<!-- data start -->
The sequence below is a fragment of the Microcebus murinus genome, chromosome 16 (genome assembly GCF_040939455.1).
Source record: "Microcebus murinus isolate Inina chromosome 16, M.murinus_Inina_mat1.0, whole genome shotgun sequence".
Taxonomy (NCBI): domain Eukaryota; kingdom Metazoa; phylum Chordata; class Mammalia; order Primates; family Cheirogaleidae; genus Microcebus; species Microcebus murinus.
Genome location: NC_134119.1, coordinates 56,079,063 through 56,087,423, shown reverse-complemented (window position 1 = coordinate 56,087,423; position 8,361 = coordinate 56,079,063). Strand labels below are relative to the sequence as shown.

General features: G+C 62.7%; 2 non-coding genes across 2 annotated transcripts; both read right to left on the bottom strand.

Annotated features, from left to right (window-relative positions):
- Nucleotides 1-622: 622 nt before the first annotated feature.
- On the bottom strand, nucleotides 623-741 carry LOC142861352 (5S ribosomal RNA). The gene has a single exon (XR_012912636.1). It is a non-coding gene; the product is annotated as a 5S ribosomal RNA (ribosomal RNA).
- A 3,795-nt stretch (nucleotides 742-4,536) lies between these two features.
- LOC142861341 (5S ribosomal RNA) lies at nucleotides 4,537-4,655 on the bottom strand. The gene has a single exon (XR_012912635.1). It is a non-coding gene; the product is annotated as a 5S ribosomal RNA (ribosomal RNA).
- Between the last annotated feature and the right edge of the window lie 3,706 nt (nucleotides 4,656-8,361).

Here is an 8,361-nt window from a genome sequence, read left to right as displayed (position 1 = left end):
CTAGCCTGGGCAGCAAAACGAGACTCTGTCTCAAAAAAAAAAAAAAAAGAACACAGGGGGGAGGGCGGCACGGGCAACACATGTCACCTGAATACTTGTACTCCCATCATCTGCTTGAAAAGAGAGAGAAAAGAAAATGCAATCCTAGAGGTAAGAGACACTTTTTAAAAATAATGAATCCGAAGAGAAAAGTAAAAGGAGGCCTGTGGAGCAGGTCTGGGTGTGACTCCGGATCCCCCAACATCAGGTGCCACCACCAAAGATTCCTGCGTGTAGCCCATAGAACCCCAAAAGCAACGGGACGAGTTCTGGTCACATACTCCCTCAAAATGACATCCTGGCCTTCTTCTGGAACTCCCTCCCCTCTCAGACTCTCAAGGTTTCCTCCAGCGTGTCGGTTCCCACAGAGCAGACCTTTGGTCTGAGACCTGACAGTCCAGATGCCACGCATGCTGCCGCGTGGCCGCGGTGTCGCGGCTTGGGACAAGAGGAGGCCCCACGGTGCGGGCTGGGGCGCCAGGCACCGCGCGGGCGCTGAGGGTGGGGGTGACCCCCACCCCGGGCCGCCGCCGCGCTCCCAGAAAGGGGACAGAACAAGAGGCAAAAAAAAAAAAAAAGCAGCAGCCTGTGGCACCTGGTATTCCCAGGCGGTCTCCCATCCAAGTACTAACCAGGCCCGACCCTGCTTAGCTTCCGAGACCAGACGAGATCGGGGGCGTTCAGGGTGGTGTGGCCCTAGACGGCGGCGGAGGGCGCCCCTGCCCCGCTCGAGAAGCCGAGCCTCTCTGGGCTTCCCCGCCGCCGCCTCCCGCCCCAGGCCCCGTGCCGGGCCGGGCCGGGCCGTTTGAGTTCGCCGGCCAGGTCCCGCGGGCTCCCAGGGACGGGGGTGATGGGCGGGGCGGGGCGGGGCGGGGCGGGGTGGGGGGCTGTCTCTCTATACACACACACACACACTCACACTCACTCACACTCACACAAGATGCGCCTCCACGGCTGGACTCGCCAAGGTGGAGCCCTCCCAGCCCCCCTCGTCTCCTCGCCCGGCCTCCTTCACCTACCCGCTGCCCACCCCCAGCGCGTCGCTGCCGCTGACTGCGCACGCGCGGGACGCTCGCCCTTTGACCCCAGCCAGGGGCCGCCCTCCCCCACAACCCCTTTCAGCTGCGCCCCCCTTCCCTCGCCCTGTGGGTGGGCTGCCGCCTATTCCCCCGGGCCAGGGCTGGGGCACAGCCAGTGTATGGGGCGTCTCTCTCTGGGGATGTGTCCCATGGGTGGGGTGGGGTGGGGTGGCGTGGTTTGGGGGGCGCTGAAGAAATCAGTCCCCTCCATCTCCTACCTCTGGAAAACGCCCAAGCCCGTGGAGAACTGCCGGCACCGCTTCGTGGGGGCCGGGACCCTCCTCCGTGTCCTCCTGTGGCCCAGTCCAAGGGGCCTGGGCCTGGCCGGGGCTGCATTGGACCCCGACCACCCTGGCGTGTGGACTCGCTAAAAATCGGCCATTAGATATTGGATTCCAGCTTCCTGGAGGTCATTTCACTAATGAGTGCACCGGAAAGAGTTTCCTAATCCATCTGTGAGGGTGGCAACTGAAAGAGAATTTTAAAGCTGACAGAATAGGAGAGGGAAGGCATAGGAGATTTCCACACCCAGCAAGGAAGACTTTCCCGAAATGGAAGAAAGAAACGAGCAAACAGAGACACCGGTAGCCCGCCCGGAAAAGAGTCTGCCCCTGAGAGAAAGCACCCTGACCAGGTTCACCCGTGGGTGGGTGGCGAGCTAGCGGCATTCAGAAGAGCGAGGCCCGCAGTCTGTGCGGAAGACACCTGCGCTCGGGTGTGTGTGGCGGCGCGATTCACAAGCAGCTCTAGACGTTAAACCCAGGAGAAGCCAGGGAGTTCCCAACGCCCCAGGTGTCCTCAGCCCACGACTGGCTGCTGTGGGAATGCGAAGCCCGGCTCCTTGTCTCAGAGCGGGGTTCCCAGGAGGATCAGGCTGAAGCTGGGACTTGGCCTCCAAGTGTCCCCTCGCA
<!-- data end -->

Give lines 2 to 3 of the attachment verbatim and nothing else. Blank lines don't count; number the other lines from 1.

Source record: "Microcebus murinus isolate Inina chromosome 16, M.murinus_Inina_mat1.0, whole genome shotgun sequence".
Taxonomy (NCBI): domain Eukaryota; kingdom Metazoa; phylum Chordata; class Mammalia; order Primates; family Cheirogaleidae; genus Microcebus; species Microcebus murinus.